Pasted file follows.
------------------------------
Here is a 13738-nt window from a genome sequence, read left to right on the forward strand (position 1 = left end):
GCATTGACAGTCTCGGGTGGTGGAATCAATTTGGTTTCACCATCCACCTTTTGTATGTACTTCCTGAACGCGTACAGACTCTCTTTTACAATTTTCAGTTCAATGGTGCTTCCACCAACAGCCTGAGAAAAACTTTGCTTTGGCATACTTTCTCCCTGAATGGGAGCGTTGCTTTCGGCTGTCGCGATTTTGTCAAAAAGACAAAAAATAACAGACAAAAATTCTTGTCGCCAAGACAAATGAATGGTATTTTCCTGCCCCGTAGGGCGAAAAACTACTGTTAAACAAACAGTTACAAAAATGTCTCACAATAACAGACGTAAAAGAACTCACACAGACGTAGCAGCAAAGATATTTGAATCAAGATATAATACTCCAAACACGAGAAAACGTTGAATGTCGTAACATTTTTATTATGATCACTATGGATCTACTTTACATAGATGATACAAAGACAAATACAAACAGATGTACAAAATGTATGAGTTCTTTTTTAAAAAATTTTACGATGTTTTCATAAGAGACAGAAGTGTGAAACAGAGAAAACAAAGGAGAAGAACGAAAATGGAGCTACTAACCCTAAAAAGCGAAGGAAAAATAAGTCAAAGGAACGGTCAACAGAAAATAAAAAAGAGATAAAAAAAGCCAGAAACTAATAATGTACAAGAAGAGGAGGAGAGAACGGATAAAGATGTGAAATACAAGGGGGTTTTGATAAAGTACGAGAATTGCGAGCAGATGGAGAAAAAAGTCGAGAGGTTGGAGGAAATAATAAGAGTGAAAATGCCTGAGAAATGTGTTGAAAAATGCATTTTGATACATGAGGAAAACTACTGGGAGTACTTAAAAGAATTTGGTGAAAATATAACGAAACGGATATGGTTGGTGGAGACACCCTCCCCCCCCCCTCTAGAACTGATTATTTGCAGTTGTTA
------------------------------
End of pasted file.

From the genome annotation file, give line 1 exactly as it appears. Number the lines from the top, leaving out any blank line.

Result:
Here is a 13738-nt window from a genome sequence, read left to right on the forward strand (position 1 = left end):